Featured Research

from universities, journals, and other organizations

Non-steroidal Anti-inflammatory Drug Applied To Skin Lessens Muscle Soreness After Exercise

Date:
July 14, 2003
Source:
University Of California - San Diego
Summary:
Researchers at the University of California, San Diego (UCSD) School of Medicine have shown that a non-steroidal anti-inflammatory drug (NSAID) applied as a cream directly to the skin is safe and effective in lessening muscle soreness experienced 24 to 48 hours following exercise, when soreness reaches its peak.

Researchers at the University of California, San Diego (UCSD) School of Medicine have shown that a non-steroidal anti-inflammatory drug (NSAID) applied as a cream directly to the skin is safe and effective in lessening muscle soreness experienced 24 to 48 hours following exercise, when soreness reaches its peak. In addition, the direct application bypasses the internal body-route taken by oral medications, thus avoiding unpleasant side effects sometimes experienced with NSAIDs.

Related Articles


In a study published in the July issue of the Clinical Journal of Sport Medicine, the investigators compared a transdermal (cream) version of an NSAID called ketoprofen against a cream version of a placebo, in a study with 32 healthy males between the ages of 18 and 35 years. Women were not included to avoid fertility or pregnancy complications.

At 48 hours following exercise, the study volunteers who used the NSAID cream reported 37 to 45 percent less muscle soreness than those who used a placebo.

Currently, oral NSAIDs are the most commonly prescribed medications for pain relief and reduction of inflammation experienced after exercise. However, individuals experience significant systemic side effects, such as gastrointestinal distress and problems with liver and kidney function. Annually, an estimated 103,000 patients are hospitalized each year in the U.S. for NSAID-induced gastrointestinal complications, and more than 16,000 NSAID-related deaths occur each year among arthritis patients alone.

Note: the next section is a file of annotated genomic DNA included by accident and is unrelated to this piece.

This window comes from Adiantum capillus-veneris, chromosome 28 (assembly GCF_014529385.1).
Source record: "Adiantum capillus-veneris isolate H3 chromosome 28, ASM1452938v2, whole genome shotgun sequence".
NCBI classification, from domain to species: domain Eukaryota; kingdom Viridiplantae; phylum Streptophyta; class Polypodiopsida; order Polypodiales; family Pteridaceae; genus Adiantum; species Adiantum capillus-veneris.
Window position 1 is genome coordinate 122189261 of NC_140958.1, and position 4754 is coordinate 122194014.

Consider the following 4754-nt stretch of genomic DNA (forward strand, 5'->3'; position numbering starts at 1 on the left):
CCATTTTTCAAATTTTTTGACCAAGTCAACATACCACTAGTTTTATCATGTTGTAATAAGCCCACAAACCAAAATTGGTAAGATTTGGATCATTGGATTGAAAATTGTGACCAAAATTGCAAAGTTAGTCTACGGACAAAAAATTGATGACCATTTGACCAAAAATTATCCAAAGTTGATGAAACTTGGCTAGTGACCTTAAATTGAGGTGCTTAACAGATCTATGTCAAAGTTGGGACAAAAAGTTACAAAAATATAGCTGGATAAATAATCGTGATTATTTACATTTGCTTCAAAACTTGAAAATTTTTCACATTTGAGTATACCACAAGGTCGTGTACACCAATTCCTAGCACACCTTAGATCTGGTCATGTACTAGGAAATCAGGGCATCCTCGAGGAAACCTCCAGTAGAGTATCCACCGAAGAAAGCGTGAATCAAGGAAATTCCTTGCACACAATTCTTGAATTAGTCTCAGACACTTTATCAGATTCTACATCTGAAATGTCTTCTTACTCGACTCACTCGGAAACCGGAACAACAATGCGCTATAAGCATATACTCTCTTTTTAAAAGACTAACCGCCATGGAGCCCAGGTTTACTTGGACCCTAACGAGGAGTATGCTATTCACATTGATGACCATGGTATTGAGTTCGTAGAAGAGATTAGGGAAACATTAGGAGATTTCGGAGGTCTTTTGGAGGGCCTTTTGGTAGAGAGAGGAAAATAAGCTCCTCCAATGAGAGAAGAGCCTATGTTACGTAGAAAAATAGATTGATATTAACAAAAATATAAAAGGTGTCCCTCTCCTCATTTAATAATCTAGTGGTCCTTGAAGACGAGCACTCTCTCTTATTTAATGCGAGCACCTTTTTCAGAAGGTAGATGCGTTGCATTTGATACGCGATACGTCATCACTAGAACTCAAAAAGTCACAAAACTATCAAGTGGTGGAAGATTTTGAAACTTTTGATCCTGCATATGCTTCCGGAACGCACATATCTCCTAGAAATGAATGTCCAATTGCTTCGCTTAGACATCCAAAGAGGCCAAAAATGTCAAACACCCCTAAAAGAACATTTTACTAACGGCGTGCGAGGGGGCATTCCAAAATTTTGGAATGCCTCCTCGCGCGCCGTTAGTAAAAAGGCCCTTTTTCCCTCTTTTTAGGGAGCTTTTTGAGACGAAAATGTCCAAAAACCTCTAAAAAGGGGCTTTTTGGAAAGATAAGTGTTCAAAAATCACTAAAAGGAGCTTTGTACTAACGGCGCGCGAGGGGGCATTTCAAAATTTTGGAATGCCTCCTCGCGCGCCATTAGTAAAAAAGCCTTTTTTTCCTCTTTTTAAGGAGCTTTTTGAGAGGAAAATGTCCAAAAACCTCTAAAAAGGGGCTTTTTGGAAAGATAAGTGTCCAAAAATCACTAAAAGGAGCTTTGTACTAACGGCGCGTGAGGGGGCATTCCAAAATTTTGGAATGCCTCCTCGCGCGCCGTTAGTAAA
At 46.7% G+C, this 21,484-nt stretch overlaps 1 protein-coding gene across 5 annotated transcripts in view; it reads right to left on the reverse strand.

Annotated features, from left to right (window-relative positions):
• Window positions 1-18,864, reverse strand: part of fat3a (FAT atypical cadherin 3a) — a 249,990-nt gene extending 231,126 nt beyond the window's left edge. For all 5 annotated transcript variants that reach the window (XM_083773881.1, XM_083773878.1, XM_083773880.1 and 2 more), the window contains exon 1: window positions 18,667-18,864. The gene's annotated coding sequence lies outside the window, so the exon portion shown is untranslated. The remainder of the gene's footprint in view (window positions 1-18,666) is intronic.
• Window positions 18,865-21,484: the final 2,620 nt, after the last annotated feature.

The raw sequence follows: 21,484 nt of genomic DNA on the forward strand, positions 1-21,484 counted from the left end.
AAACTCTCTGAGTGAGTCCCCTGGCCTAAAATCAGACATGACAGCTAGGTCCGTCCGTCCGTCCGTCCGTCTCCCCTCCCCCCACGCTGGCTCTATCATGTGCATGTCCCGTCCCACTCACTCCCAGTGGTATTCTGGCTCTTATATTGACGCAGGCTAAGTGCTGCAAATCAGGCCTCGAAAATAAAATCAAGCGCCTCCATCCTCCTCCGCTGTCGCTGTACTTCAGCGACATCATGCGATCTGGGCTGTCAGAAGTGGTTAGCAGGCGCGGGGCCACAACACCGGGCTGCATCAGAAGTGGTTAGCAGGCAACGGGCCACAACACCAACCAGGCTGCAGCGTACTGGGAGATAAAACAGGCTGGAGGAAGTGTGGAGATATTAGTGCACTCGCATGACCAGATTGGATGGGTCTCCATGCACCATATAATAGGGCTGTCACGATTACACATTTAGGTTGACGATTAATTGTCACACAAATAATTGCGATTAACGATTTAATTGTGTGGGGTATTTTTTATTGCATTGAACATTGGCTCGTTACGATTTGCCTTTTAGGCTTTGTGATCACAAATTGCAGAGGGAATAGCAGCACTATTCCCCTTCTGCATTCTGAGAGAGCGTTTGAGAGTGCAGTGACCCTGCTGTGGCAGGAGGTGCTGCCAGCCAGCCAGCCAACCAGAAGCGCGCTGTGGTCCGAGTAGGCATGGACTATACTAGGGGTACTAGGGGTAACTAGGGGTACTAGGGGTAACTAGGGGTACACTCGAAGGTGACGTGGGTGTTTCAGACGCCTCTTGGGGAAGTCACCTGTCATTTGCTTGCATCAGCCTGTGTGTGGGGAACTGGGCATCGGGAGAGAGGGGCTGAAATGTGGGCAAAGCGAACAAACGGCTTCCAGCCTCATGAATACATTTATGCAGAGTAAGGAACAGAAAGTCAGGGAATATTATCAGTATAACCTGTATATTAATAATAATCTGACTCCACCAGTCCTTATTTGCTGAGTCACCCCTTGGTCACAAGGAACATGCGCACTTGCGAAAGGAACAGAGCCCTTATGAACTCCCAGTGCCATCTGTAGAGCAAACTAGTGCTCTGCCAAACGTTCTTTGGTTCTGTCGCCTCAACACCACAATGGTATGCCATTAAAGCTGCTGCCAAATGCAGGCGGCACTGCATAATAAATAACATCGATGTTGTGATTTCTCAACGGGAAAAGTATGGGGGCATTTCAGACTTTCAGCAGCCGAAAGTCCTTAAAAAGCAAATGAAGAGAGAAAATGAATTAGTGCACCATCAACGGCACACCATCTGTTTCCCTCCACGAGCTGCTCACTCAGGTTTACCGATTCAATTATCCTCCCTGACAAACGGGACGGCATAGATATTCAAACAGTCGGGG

The research team did not expect side effects with the transdermal application of the NSAID, since only about one percent of medication directly applied to the skin is absorbed systemically. To verify this, the research team obtained blood samples from the participants, so to measure system absorption of ketoprofen, which is an indicator of potential side effects, such as gastrointestinal irritation. Using a liquid chromatography/mass spectrometry method, the investigators found that serum ketoprofen levels at 24 and 48 hours was minimal, even below the normal detection limit of 10 ng/mL.

The paper's authors noted that "if an effective transdermal method of NSAID delivery were available, these limitations of oral delivery could be avoided. Further, a transdermal delivery system would have the advantage of delivering NSAIDs directly to the desired location."

However, transdermal formulations of NSAIDs are not commercially available in the U.S. Physicians must prescribe a customized, individual compound that is prepared by pharmacists.

The researchers noted that additional studies would be needed to evaluate the efficacy of long-term treatment with transdermal ketoprofen, and the efficacy of the drug in treating chronic inflammatory conditions such as arthritis.

The study was funded by Trans-Pharma Pharmaceutical Co., which makes the transdermal cream version of ketoprofen.

The paper's senior author was Mark D. Bracker, M.D., a UCSD professor of family and preventive medicine; the first author was Christopher R. Cannavino, M.D., a resident in the UCSD Department of Pediatrics. Additional contributors were Lawrence A. Palinkas, Ph.D., UCSD professor of family and preventive medicine, Anthony Salimbeni, M.D., a former faculty member in the UCSD Department of Family and Preventive Medicine, and Jeffrey Abrams, M.D., MPH, director of product development, Trans-Pharma Pharmaceutical Co.